Brandy firm sees profit and potential in PET packaging

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The conversion of a 116-year-old brandy brand from glass to PET
bottles represents a significant breakthrough for the material.

It suggests that in addition to acknowledged physical attributes such as greater toughness and flexibility, the material is increasingly being seen as capable of conveying strong brand image and prestige.

Korbel Classic Brandy, a product of US-based Korbel Champagne Cellars​, has been packaged in glass bottles for more than a hundred years. The 21st century however has seen a departure from tradition, represented most recently by the new 1.75-litre polyethylene terephthalate (PET) bottle from Amcor PET Packaging.

The company first tested PET packaging about five years ago by converting its 50ml "airline mini" size. In turn, that positive experience fuelled a mid-2004 conversion of the 200-, 375- and 750 ml sizes.

"We wanted to test the PET bottle and we found no difference in sales,"​ said Korbel president Gary Heck. "There was no loss and no image problem. Additionally, the PET was easier to bottle and the lighter weight was a major factor."

The company had been getting feedback from consumers and distributors in colder climates that they had been experiencing glass breakage. Requests came in to either lightweight the glass bottle or convert the 1.75 L size to PET.

"Lightweighting glass is almost impossible with a brandy bottle since it is already fairly light - particularly when you compare it to a champagne bottle,"​ said Heck. "We asked Amcor to come up with a design that was a close as possible to our existing glass bottle. We received several different versions to evaluate before we made our final decision."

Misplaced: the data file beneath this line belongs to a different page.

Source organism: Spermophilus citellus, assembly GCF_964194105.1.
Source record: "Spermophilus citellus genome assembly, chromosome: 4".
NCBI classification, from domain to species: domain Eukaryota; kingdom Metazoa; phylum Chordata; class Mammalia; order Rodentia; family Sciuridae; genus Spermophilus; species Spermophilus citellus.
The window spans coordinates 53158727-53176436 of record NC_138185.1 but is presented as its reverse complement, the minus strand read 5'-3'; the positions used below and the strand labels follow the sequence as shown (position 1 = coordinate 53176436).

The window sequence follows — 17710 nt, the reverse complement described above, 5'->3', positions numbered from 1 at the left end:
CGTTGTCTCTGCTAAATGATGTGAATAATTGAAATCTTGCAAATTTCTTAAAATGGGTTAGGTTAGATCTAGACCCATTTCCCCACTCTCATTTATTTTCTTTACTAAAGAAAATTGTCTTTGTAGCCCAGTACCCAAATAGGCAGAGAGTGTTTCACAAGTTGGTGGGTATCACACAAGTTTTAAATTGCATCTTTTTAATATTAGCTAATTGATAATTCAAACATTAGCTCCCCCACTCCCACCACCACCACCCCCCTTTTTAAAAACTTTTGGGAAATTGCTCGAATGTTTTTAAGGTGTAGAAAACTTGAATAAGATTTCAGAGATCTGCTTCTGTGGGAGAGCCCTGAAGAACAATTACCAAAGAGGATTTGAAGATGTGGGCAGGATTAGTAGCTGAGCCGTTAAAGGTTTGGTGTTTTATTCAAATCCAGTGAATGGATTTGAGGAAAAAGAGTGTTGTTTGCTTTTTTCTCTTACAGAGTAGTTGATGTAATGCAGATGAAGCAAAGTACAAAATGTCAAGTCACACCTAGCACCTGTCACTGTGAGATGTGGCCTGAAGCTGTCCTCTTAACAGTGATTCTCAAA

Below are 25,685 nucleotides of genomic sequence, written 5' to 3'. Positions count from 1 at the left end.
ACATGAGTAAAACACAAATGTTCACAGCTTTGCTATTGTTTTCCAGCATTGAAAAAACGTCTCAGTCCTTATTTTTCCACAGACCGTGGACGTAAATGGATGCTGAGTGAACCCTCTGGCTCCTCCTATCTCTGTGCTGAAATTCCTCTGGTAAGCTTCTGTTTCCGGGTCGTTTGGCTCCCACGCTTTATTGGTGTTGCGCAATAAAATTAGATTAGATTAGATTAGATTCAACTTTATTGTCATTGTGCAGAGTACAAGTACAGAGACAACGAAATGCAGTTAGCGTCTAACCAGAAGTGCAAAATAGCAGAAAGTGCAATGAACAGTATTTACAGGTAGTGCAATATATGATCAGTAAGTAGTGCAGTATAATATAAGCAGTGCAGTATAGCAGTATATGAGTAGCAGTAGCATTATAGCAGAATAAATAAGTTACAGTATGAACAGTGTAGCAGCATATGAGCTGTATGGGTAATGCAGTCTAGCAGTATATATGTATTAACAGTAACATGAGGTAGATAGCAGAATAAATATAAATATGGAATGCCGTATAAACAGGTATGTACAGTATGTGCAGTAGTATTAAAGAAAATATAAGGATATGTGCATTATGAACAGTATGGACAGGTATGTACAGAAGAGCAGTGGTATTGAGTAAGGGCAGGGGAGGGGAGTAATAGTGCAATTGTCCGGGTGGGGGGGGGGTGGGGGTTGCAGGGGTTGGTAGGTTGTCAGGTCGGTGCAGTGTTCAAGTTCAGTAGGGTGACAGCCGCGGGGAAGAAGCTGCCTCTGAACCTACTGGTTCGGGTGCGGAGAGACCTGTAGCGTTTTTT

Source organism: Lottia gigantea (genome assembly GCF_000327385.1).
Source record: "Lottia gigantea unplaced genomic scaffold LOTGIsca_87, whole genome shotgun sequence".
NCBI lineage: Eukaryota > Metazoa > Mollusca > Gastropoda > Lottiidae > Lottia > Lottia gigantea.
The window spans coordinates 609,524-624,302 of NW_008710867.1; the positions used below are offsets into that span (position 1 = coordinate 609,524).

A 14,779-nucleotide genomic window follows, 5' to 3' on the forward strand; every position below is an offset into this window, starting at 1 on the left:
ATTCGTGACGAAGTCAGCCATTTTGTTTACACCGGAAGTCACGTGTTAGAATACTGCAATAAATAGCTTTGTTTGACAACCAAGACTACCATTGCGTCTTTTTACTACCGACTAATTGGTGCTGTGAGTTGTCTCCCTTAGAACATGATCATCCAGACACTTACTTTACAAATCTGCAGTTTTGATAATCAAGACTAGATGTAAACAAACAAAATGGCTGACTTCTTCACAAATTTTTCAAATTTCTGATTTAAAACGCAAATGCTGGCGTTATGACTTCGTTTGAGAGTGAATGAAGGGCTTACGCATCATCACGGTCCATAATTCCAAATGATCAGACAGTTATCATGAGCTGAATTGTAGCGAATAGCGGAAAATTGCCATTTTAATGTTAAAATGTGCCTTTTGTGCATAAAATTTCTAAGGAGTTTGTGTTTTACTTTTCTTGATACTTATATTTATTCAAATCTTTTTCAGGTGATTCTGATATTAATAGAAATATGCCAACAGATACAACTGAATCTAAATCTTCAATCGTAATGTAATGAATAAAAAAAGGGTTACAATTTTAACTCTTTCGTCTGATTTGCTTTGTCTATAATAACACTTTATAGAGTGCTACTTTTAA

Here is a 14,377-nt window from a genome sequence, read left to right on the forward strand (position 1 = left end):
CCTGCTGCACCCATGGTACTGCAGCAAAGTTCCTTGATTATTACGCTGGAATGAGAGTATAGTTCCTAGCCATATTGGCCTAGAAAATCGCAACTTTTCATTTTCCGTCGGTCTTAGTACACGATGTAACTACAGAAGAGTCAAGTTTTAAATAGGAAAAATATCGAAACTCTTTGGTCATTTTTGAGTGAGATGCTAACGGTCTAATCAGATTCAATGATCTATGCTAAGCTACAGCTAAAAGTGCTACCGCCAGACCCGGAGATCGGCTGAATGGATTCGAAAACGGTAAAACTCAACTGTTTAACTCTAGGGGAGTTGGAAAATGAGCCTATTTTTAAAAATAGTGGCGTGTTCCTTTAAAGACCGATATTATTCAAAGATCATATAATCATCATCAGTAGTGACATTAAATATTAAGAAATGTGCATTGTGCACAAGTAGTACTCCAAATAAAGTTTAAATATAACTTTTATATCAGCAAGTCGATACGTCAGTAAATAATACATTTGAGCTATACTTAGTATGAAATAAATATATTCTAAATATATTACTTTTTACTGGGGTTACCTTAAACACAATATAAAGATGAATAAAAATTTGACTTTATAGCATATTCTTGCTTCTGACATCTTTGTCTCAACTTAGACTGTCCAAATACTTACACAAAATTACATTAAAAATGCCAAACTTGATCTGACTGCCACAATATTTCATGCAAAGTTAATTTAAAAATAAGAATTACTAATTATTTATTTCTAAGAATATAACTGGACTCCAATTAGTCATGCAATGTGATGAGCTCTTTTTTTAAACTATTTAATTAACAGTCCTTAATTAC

The bottle uses a 92-gramme preform with a 33mm Kerr short finish. It features sloped shoulders and a subtle pedestal base. The gramme weight is greater than the average liquor bottle, giving an added boost to the Korbel premium image.

An additional unique design element is a very small embossed 1.75 L at the bottom of the bottle. This creates a subtle, but distinctive look variation to other 1.75 L bottles on the market, which use typography approximately twice the size.

"Achieving the same profile in PET as in glass was a challenge,"​ said Fred Piercy, business director liquor at Amcor PET packaging. "We had to be sensitive to the volumetrics when we were developing the PET bottle, since PET has thinner walls than glass."

Another objective was to use the same labels on the PET bottle that were used on the glass version, so sizing was imperative. The bottle's contour creates a natural label protection area, preventing scuffing while on the production line. A heat-shrink capsule is used over the polypropylene screw cap and neck, eliminating the need for a tamper-evident closure.

Speed-to-market was another by product of the close working relationship between Amcor and Korbel. "This was one of our company's fastest development projects in the liquor segment,"​ said Piercy. "Korbel was very happy with our results and was very quick to make decisions to move the process along."

Heck claims out that breakage has been eliminated and distributors are now enjoying freight savings due to lighter weight. In addition, less noise on the production line and lighter shippers are creating a better work environment for Korbel employees.

Amcor​ PET Packaging is a leading manufacturer of PET (polyethylene terephthalate) plastic packaging for the global food and beverage industries, with 70 manufacturing sites in 20 countries. Its parent company, Amcor, offers a broad range of packaging solutions and ranks as one of the top three packaging companies in the world.

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